I read SLOW RIVER by Nicola Griffith because it was the selection for my panel at FOGcon. I'd never heard of the book until it was suggested, but it won several awards after its 1995 publication, including a Nebula. It's a strong work of science fiction that weaves together a variety of interesting and disturbing subplots.
At the beginning of SLOW RIVER, a young woman named Lore is acquiring the identity implant of a dead stranger in order to apply for a menial and difficult job at a wastewater treatment plant. Lore is immensely overqualified for this position, but she has to keep her true identity a secret so that she can remain in hiding. Through flashbacks, the reader learns about the series of horrific events that led to this point, and meanwhile Lore uses her expertise at the plant to uncover corruption and prevent a water contamination disaster.
This is one of the most exciting novels about water pollution that you will ever read (ZODIAC by Neal Stephenson is another top contender). I love stories in which the tension comes from science, either real or fictional. SLOW RIVER delivers that with a carefully explained, plausible system that uses bioengineered bacteria to remove contaminants from wastewater and send it back the drinking supply -- provided nobody ignores procedures or tries to cut costs. One of our panelists called this "the best fiction that I know of ever written about project management" (she also has some notes about what we discussed during the panel).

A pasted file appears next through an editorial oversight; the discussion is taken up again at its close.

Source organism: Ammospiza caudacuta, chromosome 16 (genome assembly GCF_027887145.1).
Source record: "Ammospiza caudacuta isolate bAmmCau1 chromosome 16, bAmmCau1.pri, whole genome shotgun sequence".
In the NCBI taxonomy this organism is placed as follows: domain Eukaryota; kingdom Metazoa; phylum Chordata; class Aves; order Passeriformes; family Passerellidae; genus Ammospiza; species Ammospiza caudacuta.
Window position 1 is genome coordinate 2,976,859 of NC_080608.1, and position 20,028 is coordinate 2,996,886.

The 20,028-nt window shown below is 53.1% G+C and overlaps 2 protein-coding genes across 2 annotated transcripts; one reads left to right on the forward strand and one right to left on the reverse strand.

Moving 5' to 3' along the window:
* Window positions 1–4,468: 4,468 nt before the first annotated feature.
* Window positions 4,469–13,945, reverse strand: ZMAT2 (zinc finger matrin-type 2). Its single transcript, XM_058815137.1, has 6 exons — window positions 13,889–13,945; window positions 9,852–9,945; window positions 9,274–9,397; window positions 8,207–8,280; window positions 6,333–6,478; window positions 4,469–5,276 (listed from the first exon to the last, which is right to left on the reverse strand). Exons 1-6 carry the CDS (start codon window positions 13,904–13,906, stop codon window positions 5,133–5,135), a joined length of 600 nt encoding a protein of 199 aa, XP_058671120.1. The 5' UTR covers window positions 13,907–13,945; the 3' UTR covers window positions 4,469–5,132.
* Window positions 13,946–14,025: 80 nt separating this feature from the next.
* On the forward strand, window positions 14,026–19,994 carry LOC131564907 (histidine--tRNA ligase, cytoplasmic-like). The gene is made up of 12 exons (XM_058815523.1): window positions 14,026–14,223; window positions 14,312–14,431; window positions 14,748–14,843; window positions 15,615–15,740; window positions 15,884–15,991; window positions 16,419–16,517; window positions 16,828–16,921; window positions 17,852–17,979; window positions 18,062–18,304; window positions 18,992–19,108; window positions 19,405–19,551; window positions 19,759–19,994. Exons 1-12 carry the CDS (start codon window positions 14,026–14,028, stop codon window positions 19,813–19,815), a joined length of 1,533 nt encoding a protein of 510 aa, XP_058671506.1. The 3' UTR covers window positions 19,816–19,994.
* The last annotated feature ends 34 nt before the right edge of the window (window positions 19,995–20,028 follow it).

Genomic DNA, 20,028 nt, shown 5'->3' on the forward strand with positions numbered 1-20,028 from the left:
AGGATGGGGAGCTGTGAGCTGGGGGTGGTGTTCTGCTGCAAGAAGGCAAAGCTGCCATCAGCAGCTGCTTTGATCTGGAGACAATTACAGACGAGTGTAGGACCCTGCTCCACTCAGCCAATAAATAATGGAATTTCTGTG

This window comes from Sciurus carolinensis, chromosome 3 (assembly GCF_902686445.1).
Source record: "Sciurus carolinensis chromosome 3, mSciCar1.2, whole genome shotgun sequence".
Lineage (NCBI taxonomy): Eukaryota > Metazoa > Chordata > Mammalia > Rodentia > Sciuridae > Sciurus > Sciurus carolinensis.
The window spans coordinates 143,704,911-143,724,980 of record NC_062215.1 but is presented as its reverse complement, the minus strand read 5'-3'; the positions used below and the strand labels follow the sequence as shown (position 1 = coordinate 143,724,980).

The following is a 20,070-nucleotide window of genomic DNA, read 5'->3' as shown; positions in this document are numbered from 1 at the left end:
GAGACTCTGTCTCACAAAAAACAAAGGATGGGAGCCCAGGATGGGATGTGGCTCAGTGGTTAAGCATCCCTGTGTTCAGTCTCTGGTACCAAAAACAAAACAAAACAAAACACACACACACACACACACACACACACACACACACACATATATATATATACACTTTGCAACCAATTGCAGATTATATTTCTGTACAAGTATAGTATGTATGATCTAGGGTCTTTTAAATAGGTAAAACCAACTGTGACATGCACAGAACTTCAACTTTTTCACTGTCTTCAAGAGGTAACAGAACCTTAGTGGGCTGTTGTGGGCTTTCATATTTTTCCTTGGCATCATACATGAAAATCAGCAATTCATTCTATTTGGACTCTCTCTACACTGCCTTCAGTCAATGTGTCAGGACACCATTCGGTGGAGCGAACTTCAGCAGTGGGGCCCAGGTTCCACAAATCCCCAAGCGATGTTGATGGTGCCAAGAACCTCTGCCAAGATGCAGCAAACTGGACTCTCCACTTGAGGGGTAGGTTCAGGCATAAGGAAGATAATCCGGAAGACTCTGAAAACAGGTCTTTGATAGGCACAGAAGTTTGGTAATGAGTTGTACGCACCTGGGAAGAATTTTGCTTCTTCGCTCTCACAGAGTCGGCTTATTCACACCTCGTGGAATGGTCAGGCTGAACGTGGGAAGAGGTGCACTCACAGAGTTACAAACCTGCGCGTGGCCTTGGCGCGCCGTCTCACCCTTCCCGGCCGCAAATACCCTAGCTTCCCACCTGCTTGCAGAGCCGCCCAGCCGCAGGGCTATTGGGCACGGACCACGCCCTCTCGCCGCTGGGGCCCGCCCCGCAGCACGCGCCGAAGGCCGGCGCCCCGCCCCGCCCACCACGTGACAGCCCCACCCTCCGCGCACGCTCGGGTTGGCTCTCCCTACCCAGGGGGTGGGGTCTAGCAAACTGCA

In addition to biotech, the science fiction in the book involves a lot of cybertech, with plotlines focusing on hacking and data theft. I enjoyed that the story had several completely different plots going on, some about various kinds of technology and some about Lore's relationships with her family members and romantic partners. For the most part, these fit together well, though I was disappointed by the way some of the subplots resolved.
Overall, I would recommend SLOW RIVER. The story does contain a number of types of sexual violence that could be disturbing for some readers, so it won't be a good choice for everybody. But if you can handle the content and you like the sort of science I've described, give it a try.
Good Stuff Out There:
→ Hilary Smith addresses the myth that "writing is a job like any other": "It's okay to work in bursts and zigzags. It's okay to have a pace that doesn't conform to industrial time. It's okay, and maybe it's even important. Maybe it even has a value."